14. Sandy, I have a slightly different slant on your situation, one you may or may not agree with. Maybe I am off here, if so my apologies. It seems to me you are looking at the diamond too much as an investment and not enough as a token as your love and a expression of such by your fiance. Diamonds are not a good investment to buy and resell for all the reasons previously stated. The ring should have much more meaning to you than financial impact and if you look at it that way, who cares whether it is worth 50% or less right after you buy it? If you intend to potentially replace it down the road with a larger diamond, I suggest looking into stores that have buyback guarantees and decide if they seem reliable. There are risks with that as has been mentioned, and it will cost you a little more up front most likely, but it may be what gives you the most peace of mind about the purchase. Might I suggest a nice looking gemstone with diamond accents rather than a center diamond? There is nothing wrong with looking for a great deal. I did it as many, many people do. But viewing a diamond based on its value after the purchase is looking at it wrong, IMO. It will drive you nuts, when it should be a beautiful thing that you and your soon to be husband enjoy for many, many years.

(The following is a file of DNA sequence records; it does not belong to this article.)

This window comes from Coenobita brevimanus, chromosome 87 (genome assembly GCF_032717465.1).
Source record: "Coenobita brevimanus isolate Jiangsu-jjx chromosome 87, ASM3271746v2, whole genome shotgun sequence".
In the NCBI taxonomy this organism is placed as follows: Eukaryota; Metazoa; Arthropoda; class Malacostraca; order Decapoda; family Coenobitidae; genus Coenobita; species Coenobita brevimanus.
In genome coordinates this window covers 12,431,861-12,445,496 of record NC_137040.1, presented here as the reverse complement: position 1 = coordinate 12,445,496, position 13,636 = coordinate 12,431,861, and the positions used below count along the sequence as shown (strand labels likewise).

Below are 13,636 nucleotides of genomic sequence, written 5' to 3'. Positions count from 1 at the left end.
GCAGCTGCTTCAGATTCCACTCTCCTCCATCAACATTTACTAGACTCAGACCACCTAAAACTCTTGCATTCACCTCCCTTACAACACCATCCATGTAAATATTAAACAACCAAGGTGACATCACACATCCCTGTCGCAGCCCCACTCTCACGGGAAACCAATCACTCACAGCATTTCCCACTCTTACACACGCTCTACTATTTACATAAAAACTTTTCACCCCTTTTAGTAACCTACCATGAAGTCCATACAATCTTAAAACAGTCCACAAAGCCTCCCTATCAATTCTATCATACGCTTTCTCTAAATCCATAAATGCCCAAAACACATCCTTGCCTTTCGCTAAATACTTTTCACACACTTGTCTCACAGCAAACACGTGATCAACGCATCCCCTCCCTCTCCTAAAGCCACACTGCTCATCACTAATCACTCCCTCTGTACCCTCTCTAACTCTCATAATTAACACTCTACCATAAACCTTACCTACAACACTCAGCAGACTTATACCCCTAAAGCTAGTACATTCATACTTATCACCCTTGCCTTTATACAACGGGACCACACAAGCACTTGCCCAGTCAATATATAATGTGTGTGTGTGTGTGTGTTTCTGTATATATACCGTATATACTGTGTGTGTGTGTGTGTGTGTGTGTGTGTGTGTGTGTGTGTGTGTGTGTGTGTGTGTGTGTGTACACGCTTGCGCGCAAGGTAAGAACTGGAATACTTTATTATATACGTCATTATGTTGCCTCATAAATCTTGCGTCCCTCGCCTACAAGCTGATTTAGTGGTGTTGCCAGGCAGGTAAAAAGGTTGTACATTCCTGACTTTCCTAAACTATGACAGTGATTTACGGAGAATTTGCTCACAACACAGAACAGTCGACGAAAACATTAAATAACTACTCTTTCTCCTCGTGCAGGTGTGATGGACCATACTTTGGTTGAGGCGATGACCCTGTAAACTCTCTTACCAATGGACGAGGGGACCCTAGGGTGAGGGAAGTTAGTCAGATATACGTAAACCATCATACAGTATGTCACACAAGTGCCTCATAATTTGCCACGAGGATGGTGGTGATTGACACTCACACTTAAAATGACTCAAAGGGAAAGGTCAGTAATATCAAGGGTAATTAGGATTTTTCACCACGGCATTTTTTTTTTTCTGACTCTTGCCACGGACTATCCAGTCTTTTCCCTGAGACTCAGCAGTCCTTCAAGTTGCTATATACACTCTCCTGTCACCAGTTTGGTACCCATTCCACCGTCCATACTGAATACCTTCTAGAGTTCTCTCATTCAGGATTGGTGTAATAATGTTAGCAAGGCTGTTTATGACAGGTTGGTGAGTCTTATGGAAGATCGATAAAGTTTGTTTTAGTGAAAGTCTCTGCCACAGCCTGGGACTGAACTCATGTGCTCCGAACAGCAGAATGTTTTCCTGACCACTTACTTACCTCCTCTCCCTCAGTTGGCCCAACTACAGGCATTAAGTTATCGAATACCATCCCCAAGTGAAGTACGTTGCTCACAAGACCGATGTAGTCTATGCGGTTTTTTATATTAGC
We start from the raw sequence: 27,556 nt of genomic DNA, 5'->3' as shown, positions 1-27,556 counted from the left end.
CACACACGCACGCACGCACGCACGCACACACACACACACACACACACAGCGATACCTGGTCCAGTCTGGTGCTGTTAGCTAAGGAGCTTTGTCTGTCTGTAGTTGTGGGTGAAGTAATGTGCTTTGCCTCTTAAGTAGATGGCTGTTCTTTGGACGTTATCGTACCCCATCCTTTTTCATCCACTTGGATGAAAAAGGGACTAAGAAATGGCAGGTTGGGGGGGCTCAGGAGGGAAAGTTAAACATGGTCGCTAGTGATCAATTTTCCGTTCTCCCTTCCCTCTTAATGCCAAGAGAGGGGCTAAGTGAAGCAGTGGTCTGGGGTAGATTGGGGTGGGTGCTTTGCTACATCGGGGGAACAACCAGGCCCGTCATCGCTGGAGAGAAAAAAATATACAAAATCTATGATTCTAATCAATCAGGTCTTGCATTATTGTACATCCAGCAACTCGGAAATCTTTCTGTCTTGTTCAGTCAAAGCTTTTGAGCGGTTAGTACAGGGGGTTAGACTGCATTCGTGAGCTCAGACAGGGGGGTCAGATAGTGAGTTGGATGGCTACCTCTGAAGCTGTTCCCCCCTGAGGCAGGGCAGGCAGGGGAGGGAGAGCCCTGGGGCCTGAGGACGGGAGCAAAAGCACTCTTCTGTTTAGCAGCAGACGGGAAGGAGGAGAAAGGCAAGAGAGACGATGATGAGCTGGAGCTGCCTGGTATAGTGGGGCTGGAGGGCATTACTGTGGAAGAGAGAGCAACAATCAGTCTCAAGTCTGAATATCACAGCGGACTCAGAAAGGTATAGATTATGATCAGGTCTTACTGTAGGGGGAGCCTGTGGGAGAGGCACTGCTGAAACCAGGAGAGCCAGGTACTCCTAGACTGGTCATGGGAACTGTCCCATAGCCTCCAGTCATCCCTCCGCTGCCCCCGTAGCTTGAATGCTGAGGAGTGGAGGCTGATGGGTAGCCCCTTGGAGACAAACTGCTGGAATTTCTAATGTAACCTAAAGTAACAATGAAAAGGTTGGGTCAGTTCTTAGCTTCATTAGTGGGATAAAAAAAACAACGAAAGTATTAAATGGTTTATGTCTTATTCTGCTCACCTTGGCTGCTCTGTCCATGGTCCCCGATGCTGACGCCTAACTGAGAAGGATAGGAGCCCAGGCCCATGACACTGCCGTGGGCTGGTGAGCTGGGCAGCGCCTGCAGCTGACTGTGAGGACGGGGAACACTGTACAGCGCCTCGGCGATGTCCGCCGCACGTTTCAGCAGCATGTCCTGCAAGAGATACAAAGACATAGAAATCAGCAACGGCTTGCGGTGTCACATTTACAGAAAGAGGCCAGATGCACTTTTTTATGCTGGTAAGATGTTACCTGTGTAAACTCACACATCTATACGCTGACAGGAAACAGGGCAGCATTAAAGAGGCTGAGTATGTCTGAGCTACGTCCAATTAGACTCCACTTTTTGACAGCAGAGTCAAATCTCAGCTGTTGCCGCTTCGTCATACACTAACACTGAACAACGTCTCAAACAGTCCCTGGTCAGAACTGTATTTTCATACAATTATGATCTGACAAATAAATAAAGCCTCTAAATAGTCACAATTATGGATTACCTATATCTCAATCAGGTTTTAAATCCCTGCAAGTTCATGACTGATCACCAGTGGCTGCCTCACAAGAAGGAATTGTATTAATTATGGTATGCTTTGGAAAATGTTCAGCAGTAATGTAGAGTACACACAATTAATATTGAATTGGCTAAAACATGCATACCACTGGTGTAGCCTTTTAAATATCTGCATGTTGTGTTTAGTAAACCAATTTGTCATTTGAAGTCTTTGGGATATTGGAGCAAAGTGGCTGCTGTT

15. I'll echo Michael's sentiment. I got bogged down in the minutia and tried to dissect every measurement and #, including the price to come up with the right combination to give me the best deal. I even ordered one, had 2nd thoughts and then drove 2 hours to the jeweler to see it and 4 other diamonds. Ultimately I chose another diamond, but between the 5 I looked at, I was splitting hairs to find visual differences between them, even using a loupe. If I would have ordered any of the 5 sight unseen, had it set in our chosen setting and received it in the mail, my fiance would have loved the ring and I would not been able to tell a difference without seeing it next to another and with a loupe. Find a reputable dealer, online or brick & mortar, narrow down certain parameters and go with your gut. I probably spent 20+ hours within a week or two just looking at diamonds and their measurements online and trading emails with online companies. While I feel very comfortable I got a great deal and my fiance and I both love the ring, I could have accomplished the same in 1/4 of that time. At the same time, feel free to post a diamond or three for the experts here to review for you. If you stick with GIA excellent, I can't imagine you getting a "bad" diamond, but all things being relatively equal, it never hurts to get an expert opinion to soothe your own anxiety. Good luck and please post pictures when all is said and done.